It is currently likely that no party will be a clear winner in next May’s General Election. What is much less clear is how many MPs each party will have and who will lead the next government. In this post, Ron Johnston, Charles Pattie and David Rossiter explore why the composition of the House of Commons after next May’s election is difficult to predict.
Polling vote share estimates have considerable credibility but translating them into seat numbers is fraught with difficulty. In 2005 Labour got 35.2% of the votes and 55.1% of the seats. Five years later, with 36.1% of the votes the Conservatives got fewer seats (47.2%). And, of course, in 2010 the Liberal Democrats’ 23.6% of the votes delivered only 8.8% of the seats.
The polls currently suggest a only small Labour-Conservative vote share gap; they might even tie. Had they tied in 2010, Labour would have had a 50-seat lead over the Conservatives. Why, and might it happen again in 2015?
Labour’s advantage came about because, on average, it needed fewer votes to be successful in the seats it won than did the Conservatives. This was partly through variations in constituency electorates. Welsh seats, for example, had on average some 16,000 fewer voters than English ones. Labour is the stronger of the two parties there and got a better ratio of votes to seats than its opponent. This, plus a much smaller difference between English and Scottish seats, was worth some 8 seats to Labour – and could be again in 2015 (assuming Scottish Labour does not collapse).
Variations in constituency electorates within England, Scotland and Wales all favoured Labour, largely because over time some seats (which tend to be Conservative-won) grow faster than others and some, almost all Labour-held, decline. This gave Labour a ten-seat advantage in 2010; after five more years of population change, it could be larger in 2015.
Turnout has been around 60 per cent at recent elections and growing discontent with politics, the parties and their leaders means it is unlikely to increase. It also varies across constituencies; where it is lower, fewer votes are needed on average for victory. Labour tends to be strongest in low turnout areas. In 2010 if Labour and the Conservatives had received the same share of the vote, Labour would have won 30 more seats because of this alone. It should glean a similar advantage in 2015.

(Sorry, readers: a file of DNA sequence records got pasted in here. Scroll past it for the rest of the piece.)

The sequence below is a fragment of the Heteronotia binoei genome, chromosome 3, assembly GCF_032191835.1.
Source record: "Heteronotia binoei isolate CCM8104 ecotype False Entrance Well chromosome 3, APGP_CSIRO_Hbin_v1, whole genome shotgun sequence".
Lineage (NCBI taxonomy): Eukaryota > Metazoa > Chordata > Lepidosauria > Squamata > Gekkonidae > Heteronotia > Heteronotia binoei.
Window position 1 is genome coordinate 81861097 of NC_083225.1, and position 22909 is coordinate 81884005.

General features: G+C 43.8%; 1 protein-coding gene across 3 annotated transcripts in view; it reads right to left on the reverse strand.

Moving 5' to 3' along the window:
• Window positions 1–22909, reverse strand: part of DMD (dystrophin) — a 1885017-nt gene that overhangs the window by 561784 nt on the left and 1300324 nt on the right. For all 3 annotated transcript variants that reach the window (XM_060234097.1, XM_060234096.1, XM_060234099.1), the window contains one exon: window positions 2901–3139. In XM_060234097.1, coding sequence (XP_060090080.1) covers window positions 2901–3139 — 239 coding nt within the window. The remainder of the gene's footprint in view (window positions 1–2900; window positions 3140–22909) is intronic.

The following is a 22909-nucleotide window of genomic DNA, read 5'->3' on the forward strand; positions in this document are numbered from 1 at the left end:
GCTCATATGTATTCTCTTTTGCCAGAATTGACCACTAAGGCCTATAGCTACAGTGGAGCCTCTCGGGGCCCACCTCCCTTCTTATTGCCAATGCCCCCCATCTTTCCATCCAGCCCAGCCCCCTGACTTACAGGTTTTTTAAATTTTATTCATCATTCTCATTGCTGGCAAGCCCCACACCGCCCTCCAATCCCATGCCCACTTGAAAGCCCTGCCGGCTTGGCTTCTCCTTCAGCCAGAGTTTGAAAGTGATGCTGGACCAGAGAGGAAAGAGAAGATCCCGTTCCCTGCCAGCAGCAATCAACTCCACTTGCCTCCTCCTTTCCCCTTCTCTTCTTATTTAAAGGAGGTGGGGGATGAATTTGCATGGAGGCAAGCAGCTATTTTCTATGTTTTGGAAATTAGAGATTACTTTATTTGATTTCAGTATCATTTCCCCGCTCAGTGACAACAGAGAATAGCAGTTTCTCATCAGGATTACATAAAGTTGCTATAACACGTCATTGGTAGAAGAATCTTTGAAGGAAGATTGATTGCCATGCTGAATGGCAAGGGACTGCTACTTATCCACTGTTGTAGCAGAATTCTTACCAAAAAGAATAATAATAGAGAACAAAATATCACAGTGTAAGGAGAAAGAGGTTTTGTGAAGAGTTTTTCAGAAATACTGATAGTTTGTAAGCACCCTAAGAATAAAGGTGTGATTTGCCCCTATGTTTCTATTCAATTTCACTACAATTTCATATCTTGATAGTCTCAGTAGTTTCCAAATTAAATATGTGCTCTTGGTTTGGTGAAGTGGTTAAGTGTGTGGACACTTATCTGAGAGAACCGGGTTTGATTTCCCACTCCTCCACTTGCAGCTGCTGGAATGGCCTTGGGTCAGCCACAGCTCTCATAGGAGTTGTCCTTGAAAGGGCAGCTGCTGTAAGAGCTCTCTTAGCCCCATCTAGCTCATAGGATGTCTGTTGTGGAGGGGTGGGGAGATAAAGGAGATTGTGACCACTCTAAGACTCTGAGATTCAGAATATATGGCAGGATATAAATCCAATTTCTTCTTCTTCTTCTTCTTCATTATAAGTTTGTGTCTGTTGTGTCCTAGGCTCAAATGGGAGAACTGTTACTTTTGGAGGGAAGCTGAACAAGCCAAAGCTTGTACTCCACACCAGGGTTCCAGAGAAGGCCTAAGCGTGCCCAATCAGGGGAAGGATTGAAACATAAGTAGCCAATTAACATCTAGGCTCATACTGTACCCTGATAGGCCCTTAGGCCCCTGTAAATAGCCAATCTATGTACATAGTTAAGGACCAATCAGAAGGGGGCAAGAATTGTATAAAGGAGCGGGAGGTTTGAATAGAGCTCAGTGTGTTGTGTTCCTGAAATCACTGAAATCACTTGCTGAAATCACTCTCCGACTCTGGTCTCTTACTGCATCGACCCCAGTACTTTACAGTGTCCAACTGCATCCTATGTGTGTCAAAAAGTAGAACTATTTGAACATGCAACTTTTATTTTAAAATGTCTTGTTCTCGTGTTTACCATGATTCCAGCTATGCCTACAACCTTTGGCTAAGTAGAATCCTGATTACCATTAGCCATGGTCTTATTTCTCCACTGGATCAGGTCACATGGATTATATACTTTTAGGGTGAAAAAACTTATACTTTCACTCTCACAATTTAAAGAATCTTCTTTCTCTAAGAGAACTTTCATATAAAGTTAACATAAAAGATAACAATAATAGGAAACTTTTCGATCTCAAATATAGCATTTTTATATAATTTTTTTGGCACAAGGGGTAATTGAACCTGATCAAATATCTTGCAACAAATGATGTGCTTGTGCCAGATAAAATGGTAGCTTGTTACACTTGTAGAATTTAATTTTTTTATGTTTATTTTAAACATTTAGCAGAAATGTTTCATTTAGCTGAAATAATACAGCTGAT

A very close 2015 result between the two leading parties in vote shares could therefore give Labour a clear lead over the Conservatives in terms of seats (even if Labour came second) because of variations in constituency electorates and in turnout. But between them they are unlikely to get more than two-thirds of the votes. The Liberal Democrats, UKIP, the Greens, Plaid Cymru and the SNP will all win votes – and seats. How will this affect the Labour-Conservative balance? (As Labour and the Conservatives don’t contest seats in Northern Ireland, the results there have no impact on the overall seats to votes ratio.)
When the Liberal Democrats won lots of votes but few seats they were most successful in Conservative southern heartlands, reducing the number of votes needed to win seats there – to the Conservatives’ advantage. But when they won more seats – mainly from the Tories – Labour benefited. And then they started to win votes and seats in northern cities, reducing Labour’s benefit. In 2015 they are likely to lose more northern than southern votes, benefiting the Conservatives – unless many LibDem incumbents retain their seats.
UKIP could have the same effect. Its impact is likely to be greatest where the Conservatives are strongest – reducing the number of votes the Tories need to win seats (benefiting David Cameron!). But if UKIP win more than a handful of seats, Labour could be the net beneficiary. And then there is the SNP, currently leading Labour in Scottish polls. This could be a substantial advantage to Labour, however, because very few Labour-held seats have a majority over the SNP of less than 10 per cent. If the SNP win lots of votes but few seats, Labour gains, but if the SNP can win a lot of seats (20 or more), Labour’s advantage could wither.
So it is a cliffhanger. Labour has a potential advantage of up to 50 seats over the Conservatives if few votes separate them on 7 May. Good UKIP and Liberal Democrat performances in the contest for votes but not seats could erode that advantage. But perhaps the SNP holds the key to Number 10: more votes but not seats for them and Miliband could be Prime Minister; more seats as well as votes, and all sorts of coalition configurations might come into play.
About the Authors
Ron Johnston is Professor of Geography at the University of Bristol. Ron’s academic work has focused on political geography (especially electoral studies), urban geography, and the history of human geography.
Charles Pattie is Professor of Geography at the University of Sheffield, specialising in electoral geography.
David Rossiter has worked in a research capacity at the Universities of Sheffield, Oxford, Bristol, Leeds and Essex. He has been involved in the redistricting process both as academic observer (for example The Boundary Commissions, MUP, 1999) and as advisor to the Liberal Democrats at the time of the Fourth Periodic Review.
(Featured image credit: John Keane CC BY 2.0)